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The Whale - Film Review


Directed by: #DarrenAronofsky

Written by: #SamuelDHunter


As part of BFI London Film Festival 2022

Brendan Fraser in The Whale

In true Aronofsky style, his new film The Whale, adapted from a play of the same name, polarises audiences with its depiction of human redemption through a character suffering from severe obesity. The film is already causing a spike in discussion, for better or for worse, but the one thing that most are agreed on, is the breathtaking, star-reclaiming performance by its leading man, Brendan Fraser.

Charlie is a character that is greatly flawed. He felt forced to leave his wife and daughter for the man he loved, and deeply regrets losing touch with them. He longs for redemption, to repair the fractured relationship he has with his teenage daughter. A quick glance at this film would have you believe it’s a spotlight on mistreated Hollywood royalty in a “fat suit,” but it’s actually more than that. Though the focus on Charlie’s obesity comes into play for a lot of key scenes—in fact, we’re restricted to his apartment just as he is—it doesn’t feel exclusively glued to it. Underneath that suit, is an actor gripping on, to climb back to the top. After over a decade of no big starring roles, Fraser returns to the scene with a powerfully rich and textured performance. Themes of guilt, regret, self-loathing, and sexuality are weaved within the fabric of this film, and above all else, a glimmer of hope. Charlie remains tremendously hopeful regardless of his situation. He’s deeply tormented from an event that made him what he is, but he clings on to that sliver of hope inside of him.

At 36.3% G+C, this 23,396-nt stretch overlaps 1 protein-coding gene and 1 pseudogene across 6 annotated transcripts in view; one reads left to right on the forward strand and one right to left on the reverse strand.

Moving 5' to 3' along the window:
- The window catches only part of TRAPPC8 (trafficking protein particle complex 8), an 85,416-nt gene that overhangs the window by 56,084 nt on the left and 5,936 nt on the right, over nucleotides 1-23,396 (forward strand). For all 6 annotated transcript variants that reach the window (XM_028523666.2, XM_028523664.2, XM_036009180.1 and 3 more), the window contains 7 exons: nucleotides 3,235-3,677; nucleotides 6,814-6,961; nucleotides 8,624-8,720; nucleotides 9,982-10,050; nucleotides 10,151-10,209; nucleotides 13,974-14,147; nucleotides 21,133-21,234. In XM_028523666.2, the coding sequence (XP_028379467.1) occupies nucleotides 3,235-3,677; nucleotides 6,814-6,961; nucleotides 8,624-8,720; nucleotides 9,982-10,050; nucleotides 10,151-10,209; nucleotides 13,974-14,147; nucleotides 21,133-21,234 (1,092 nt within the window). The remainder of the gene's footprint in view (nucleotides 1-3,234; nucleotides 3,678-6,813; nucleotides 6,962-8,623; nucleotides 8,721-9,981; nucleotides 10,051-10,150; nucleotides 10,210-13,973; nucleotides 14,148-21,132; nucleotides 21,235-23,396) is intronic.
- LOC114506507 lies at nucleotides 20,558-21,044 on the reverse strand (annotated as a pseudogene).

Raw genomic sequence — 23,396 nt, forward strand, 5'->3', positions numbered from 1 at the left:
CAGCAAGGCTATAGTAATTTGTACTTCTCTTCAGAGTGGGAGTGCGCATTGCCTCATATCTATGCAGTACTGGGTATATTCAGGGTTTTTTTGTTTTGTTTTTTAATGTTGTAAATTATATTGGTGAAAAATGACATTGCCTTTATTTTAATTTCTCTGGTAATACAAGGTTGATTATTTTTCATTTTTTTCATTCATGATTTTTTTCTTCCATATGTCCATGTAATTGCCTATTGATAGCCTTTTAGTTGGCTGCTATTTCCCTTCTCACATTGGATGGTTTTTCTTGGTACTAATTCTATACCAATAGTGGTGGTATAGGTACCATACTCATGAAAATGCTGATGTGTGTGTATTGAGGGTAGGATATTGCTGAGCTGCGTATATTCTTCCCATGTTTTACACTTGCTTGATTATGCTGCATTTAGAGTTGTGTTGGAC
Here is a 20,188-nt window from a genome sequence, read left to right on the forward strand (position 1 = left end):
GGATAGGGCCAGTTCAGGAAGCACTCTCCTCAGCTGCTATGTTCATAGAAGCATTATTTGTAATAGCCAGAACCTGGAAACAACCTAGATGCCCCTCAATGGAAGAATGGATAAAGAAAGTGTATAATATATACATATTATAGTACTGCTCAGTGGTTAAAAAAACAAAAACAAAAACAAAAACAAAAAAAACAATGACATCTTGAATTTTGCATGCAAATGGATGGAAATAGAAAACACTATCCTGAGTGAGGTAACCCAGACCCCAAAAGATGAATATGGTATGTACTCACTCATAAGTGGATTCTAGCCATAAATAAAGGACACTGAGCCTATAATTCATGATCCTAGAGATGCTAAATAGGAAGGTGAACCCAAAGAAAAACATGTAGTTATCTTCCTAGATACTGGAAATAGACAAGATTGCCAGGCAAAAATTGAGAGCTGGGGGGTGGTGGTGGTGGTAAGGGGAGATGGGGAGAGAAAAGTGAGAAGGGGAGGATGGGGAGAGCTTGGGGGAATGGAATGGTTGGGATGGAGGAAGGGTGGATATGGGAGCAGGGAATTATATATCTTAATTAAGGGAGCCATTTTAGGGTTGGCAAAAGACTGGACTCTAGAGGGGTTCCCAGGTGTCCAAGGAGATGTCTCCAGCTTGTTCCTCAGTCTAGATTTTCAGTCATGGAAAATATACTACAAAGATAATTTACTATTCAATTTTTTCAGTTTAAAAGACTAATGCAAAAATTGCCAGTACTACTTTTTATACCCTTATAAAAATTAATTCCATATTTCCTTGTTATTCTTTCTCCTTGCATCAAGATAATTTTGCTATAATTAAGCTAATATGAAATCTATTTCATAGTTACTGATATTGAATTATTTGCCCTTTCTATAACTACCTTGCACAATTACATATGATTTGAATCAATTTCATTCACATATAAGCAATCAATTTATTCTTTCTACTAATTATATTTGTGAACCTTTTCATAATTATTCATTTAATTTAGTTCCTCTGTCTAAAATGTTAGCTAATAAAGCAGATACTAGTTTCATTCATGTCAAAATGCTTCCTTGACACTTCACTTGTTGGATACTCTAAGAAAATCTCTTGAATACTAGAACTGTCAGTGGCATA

The Whale will be bashed by some while also being adored by others. If you know Aronofsky’s work, then you’d expect no less. While the positives greatly out-weigh the negatives, I do think it’s difficult to gift this film ultimate praise. This film had me captivated from the uncomfortable opening moments. But, somewhere in the middle it falters due to the film’s weakest character, played by Ty Simpkins. His character just feels very confusing and misplaced, and while Simpkins’ performance is great, this character just makes the film sag and drag almost every time he’s on-screen. I also found the daughter character, played by an outstanding Sadie Sink, to be quite underwhelming. The father-daughter relationship is both convincing and unconvincing, but one thing can be said with full confidence; Fraser and Sink are a magnificent pairing.

Without speaking too much on the plot and giving too much away, I’ll place focus back onto the positives. The Whale is expertly directed, brilliantly shot and scored. It features a small, intimate cast that breathes life into these characters. One of the best parts is the bond that was created between Fraser and Hong Chau. Their chemistry is beautiful; you really feel the tension within their character’s friendship. This really is a film that attempts to go deeper, and it’s up to you to decide whether it does so successfully. Though I was enjoying the film for the performances alone for most of the runtime—I found it hard to connect—that was only until the final 15 minutes, where it pulled me right in, entirely. The way Aronofsky captures the conclusion to his adaptation left me and the entire audience at LFF speechless. That was until the credits rolled and everyone around me began to stand up from their seats, applauding and cheering for several minutes straight. And for that moment, I was right there with them.

BFI London Film Festival 2022 runs from October 5th - 16th, for more info visit: - #TaryllBaker



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